Retailers are developing ways to connect themselves with a customer’s smartphone, the most developed of which is beacon technology – which is expected to play an important role in the future of in-store retailing, but currently remains in its infancy. Stores will be able to identify customers and send personalised messages and offers through wireless devices which are able to recognise when a certain customer enters the store through either Bluetooth or Wi-Fi technology. The use of beacons can help retailers to create a more engaging in-store experience, where stores have the ability to produce hyper-personalised content for consumer, deepening the personal relationship between the shopper and the retailer.
London Gatwick airport recently implemented more than 2,000 such beacons across its two terminals, while Urban Outfitters has also installed beacons to detect proximity and send relevant offers or promotional messages to customers in-store. In addition, Mastercard placed a specific focus on the use of beacon technology in its 2017 incubator programme, suggesting that the technology will be a prominent feature for retailers in the coming years.
Augmented and virtual reality are also making waves in the retail world, and with the launch of the new ARKit app from Apple, the technology is expected to grow substantially over the coming months. A new study from DigitalBridge finds that augmented and virtual reality is the most sought after technology for retail customers, with 70 per cent of consumers expecting retailers to launch an AR app within six months of Apple’s ARKit roll-out. An example of this is the new IKEA Place app, which will use augmented reality to enable customers to picture how pieces of furniture can fit in their homes when it launches. Michael Valdsgaard, leader of digital transformation at IKEA Systems, expects augmented and virtual reality to be huge for the retail industry, noting that their implementation “will be a total game-changer for retail in the same way as the internet. Only this time it will be much faster, and accessible to billions of customers using iPhone and iPad.”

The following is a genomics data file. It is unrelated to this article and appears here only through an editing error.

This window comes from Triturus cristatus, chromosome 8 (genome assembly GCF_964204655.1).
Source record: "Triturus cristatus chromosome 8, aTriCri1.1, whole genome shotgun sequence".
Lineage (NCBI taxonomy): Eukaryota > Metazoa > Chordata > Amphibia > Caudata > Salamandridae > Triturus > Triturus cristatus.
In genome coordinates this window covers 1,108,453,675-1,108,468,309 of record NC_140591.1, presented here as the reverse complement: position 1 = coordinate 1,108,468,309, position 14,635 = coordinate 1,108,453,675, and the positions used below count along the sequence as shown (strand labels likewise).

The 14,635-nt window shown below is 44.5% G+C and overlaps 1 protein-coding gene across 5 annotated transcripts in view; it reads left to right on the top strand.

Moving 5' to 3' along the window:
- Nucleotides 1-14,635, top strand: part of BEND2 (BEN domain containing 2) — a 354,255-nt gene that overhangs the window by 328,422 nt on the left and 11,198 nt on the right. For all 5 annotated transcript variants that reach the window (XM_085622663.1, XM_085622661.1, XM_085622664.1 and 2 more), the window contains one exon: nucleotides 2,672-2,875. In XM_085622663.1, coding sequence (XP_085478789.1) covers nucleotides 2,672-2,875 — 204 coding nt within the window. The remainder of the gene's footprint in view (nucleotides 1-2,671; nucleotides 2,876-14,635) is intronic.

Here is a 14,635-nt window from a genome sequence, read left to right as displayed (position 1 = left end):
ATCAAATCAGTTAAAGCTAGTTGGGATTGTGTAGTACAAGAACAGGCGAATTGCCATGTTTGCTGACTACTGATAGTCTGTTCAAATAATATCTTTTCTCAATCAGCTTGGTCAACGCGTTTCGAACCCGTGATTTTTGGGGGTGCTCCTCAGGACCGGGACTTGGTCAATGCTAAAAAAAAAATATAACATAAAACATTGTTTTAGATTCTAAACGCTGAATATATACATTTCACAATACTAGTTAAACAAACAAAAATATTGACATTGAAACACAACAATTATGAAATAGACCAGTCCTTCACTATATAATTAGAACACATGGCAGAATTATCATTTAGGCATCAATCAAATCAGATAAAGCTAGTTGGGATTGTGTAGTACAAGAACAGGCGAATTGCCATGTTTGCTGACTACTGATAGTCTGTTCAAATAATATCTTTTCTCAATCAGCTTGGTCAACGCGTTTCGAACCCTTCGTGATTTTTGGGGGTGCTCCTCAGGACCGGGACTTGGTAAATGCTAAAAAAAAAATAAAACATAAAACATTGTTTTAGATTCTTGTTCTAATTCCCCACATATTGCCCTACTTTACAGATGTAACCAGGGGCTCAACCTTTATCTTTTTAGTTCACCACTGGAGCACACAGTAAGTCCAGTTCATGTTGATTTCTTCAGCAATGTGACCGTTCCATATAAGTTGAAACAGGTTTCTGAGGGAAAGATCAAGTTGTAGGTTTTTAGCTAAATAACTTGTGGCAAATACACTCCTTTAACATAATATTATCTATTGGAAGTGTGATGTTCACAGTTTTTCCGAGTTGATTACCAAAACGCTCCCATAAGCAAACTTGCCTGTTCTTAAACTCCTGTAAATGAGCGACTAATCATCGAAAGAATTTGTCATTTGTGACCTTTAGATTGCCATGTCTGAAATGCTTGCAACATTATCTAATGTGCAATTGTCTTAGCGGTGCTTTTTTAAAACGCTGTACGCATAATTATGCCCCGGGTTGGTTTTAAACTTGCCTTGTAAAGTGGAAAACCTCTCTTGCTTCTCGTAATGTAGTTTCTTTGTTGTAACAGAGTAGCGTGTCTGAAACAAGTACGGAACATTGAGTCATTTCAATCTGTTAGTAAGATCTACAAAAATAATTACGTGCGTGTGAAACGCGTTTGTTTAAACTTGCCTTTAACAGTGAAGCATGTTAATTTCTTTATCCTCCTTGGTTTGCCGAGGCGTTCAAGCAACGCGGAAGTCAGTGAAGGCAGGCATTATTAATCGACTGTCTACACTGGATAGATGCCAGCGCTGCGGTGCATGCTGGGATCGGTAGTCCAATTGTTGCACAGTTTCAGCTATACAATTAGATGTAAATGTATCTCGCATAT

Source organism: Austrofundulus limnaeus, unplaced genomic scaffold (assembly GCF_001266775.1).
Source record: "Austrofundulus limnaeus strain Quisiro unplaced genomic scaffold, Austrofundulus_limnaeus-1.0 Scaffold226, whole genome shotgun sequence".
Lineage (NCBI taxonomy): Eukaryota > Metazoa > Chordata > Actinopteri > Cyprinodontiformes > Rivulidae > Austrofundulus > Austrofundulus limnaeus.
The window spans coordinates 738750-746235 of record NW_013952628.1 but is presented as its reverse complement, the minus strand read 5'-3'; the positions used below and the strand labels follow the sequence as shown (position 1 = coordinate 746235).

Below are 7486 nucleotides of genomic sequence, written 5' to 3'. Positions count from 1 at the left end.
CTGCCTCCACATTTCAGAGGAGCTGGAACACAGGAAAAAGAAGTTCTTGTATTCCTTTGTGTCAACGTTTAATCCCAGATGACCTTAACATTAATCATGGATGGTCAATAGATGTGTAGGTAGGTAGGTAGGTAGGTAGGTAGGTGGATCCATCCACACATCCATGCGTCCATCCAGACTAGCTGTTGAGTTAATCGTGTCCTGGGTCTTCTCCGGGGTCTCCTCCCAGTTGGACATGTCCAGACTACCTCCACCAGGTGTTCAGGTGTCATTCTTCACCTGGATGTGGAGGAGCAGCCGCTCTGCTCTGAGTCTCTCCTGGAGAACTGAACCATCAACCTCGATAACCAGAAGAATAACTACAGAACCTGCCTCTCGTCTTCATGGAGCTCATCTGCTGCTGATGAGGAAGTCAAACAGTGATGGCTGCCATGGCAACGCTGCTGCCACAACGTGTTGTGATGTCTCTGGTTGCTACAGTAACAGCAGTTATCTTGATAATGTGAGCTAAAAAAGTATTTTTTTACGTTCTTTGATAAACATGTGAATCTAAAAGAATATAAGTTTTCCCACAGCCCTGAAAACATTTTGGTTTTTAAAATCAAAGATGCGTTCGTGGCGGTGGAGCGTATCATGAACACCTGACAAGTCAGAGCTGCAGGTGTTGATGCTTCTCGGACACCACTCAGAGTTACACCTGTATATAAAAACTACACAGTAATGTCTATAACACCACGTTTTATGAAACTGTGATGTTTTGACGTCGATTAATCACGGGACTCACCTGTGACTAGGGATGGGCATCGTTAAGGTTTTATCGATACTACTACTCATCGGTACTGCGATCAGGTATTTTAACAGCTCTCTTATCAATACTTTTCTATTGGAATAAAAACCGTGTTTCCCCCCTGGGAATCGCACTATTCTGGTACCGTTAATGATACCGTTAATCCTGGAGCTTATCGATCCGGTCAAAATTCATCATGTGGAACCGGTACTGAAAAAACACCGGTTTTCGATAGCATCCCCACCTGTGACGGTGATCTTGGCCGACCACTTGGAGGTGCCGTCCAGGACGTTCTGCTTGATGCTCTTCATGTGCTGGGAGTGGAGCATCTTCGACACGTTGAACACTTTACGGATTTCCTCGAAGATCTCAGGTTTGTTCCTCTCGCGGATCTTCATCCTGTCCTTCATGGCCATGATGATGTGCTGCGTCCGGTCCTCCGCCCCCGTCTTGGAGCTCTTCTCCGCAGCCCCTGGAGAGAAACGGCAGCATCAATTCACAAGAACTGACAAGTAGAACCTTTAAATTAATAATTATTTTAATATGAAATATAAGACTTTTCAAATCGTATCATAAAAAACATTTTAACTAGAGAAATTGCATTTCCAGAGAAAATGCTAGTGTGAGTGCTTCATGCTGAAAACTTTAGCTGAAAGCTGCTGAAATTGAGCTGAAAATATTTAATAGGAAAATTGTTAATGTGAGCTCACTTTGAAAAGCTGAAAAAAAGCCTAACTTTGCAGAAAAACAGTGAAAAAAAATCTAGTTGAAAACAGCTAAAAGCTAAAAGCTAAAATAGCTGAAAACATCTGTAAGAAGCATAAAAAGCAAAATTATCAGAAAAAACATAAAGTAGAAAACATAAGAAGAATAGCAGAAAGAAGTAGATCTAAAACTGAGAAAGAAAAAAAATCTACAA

So what will the future of in-store retail look like? Amazon recently unveiled plans for its new physical grocery store, Amazon Go, which features the latest advances in shopping technology that enable customers to simply pick up the products they want and walk out, with no queues and no checkout. In-store sensors detect which items have been taken, and when the customer leaves the store their online Amazon account will be charged and they will be emailed a receipt. Using state-of-the-art technologies such as computer vision, sensor fusion and deep learning, Amazon has reshaped the entire grocery shopping experience – which has already been picked up by Sainsbury’s in the UK, which is currently trialling similar technology that enables customers to pay for their goods with their smartphone, skipping checkout queues.
This offers a glimpse into what retail stores may look like in the years to come, with convenience driving innovation in the sector. A close link with technology is undoubtedly the future of retail, where the customer journey becomes a seamless and enjoyable one. As the younger generations, who are more inclined to use such technology, grow older and gain more buying power, retail stores will increasingly adopt solutions to suit those customers’ needs – and possibly ensure their own survival.